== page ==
What to Do If an Employee Has a Criminal Record?

Criminal Record

What would you do if you found out your new employee has a criminal record?

It is not uncommon for employers to hire someone before a criminal background check has been completed. Many employers take their candidate’s word that they do not have a criminal record in the past five years seriously. But what do you do if it turns out they have a criminal record for some serious charges six or seven years ago? When dealing with this situation, it is important to remember that not all criminal convictions are created equal. While many felony convictions may disqualify a candidate from a position, it should depend on the type of job the person is applying for as well as the type of conviction. So how do you make the decision to either terminate your employee or to keep them on? Read on to find out.

Does the Conviction Warrant Company Separation?

The first thing you should decide is if the conviction warrants a separation from the company. Would terminating the employee go against the Equal Employment Opportunity Commission’s phraseology of a “job-related and consistent with business necessity?” You will need to evaluate whether the nature of the conviction might negatively impact the employee’s ability to do their duty in a satisfactory manner. For example, if your employee was convicted of check fraud but the position does not require dealing with money, then it may not warrant the company separation. But if the employee was convicted of assault and the person is working with others, it may warrant a separation. If the position also requires certain qualifications and the employee is unable to fulfill them, it could lead to termination. For example, if the position requires the employee to obtain a security clearance but they are unable to do so because of their conviction, it can be cause for termination.

Complying with the Fair Credit Reporting Act

If you decide to terminate the employee because of the nature of their conviction against the nature of the position, your employee actually has the right to defend themselves. Under the Fair Credit Reporting Act (FCRA), an employee whose background checks turn up negative has the right to notice before termination and the opportunity to dispute the adverse findings before they are terminated. This intervening period is designed to allow the employees the opportunity to correct or dispute the negative information. The FCRA requires the employer to provide both a pre-adverse action notice as well as a subsequent adverse action notice if an employer has decided to proceed with termination or rescind the offer. You must make sure the employee is given the proper documents, forms, and the appropriate FCRA protections afforded to them by law.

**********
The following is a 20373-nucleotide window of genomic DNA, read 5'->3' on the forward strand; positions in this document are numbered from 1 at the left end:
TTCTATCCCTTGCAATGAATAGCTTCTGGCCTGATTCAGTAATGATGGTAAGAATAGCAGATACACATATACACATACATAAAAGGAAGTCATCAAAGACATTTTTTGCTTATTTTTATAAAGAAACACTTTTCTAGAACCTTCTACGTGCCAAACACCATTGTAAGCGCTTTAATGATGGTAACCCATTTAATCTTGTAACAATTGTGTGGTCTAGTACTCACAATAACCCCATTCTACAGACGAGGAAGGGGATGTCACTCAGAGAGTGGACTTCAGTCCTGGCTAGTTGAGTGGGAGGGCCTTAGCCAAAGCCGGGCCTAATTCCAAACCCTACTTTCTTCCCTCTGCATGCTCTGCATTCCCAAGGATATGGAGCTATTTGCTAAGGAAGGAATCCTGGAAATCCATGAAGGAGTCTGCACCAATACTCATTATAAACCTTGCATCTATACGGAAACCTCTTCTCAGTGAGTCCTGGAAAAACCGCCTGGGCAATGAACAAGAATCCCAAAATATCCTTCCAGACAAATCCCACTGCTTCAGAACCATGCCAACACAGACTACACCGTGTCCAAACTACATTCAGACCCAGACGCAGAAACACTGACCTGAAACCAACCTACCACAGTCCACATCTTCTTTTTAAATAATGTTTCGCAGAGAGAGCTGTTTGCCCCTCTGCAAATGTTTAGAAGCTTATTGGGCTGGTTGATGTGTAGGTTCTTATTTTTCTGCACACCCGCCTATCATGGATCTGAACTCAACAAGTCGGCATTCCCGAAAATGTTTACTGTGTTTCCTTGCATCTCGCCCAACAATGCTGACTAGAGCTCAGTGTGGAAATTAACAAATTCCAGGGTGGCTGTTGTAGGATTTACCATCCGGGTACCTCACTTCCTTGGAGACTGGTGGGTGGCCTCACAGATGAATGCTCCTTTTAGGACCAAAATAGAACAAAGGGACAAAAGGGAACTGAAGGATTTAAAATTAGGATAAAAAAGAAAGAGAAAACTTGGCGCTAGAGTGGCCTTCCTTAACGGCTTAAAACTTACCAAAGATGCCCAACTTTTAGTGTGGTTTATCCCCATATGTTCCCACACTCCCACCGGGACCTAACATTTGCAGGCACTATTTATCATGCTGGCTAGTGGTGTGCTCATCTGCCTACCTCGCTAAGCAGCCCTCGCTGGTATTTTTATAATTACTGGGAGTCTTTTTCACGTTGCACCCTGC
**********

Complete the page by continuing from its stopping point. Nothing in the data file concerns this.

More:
It is important to make sure your company is hiring and terminating people fairly. Just because a person has a conviction does not mean they must be terminated. For more information on terminating or keeping an employee based on their criminal record, call AIR Pre-Hire today!

Criminal Record Reports WITH AIR PRE-HIRE

AIR Pre-Hire in Reisterstown, MD, conducts accurate and verified universal background screening, so you will have thorough background checks on your employees. Here at AIR Pre-Hire we don’t simply check the basic information, we dig deep to identify inconsistencies and make sure your potential employees (as well as existing employees) are acceptable for hire. This is the human element of our custom pre-screening service. You can count on us for timely, verified pre-screening and employee re-screening.

Learn more by visiting our website www.air-prehire.com or calling us at 1-800-469-4473. Check us out on Facebook, Twitter, Google+, and Pinterest as well.

Tags: , ,